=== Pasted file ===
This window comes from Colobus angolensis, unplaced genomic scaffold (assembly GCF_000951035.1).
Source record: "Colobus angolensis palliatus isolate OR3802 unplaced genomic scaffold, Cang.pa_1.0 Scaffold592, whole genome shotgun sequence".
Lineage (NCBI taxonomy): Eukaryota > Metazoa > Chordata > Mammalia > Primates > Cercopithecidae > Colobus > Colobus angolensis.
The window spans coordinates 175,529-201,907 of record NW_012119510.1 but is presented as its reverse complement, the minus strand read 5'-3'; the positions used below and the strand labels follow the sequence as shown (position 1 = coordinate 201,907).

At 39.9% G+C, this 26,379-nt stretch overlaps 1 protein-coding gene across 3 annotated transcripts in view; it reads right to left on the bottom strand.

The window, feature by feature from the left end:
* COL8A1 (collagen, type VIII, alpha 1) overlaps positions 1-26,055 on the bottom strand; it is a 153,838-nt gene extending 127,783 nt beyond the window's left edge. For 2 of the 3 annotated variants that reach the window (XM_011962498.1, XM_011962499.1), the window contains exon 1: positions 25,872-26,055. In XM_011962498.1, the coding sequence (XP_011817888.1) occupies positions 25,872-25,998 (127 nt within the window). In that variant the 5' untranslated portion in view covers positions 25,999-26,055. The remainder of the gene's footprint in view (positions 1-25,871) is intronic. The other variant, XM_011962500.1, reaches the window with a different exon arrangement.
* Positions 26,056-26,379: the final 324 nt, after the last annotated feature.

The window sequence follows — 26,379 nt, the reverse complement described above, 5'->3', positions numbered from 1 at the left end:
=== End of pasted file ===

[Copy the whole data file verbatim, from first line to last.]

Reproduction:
This window comes from Colobus angolensis, unplaced genomic scaffold (assembly GCF_000951035.1).
Source record: "Colobus angolensis palliatus isolate OR3802 unplaced genomic scaffold, Cang.pa_1.0 Scaffold592, whole genome shotgun sequence".
Lineage (NCBI taxonomy): Eukaryota > Metazoa > Chordata > Mammalia > Primates > Cercopithecidae > Colobus > Colobus angolensis.
The window spans coordinates 175,529-201,907 of record NW_012119510.1 but is presented as its reverse complement, the minus strand read 5'-3'; the positions used below and the strand labels follow the sequence as shown (position 1 = coordinate 201,907).

At 39.9% G+C, this 26,379-nt stretch overlaps 1 protein-coding gene across 3 annotated transcripts in view; it reads right to left on the bottom strand.

The window, feature by feature from the left end:
* COL8A1 (collagen, type VIII, alpha 1) overlaps positions 1-26,055 on the bottom strand; it is a 153,838-nt gene extending 127,783 nt beyond the window's left edge. For 2 of the 3 annotated variants that reach the window (XM_011962498.1, XM_011962499.1), the window contains exon 1: positions 25,872-26,055. In XM_011962498.1, the coding sequence (XP_011817888.1) occupies positions 25,872-25,998 (127 nt within the window). In that variant the 5' untranslated portion in view covers positions 25,999-26,055. The remainder of the gene's footprint in view (positions 1-25,871) is intronic. The other variant, XM_011962500.1, reaches the window with a different exon arrangement.
* Positions 26,056-26,379: the final 324 nt, after the last annotated feature.

The window sequence follows — 26,379 nt, the reverse complement described above, 5'->3', positions numbered from 1 at the left end: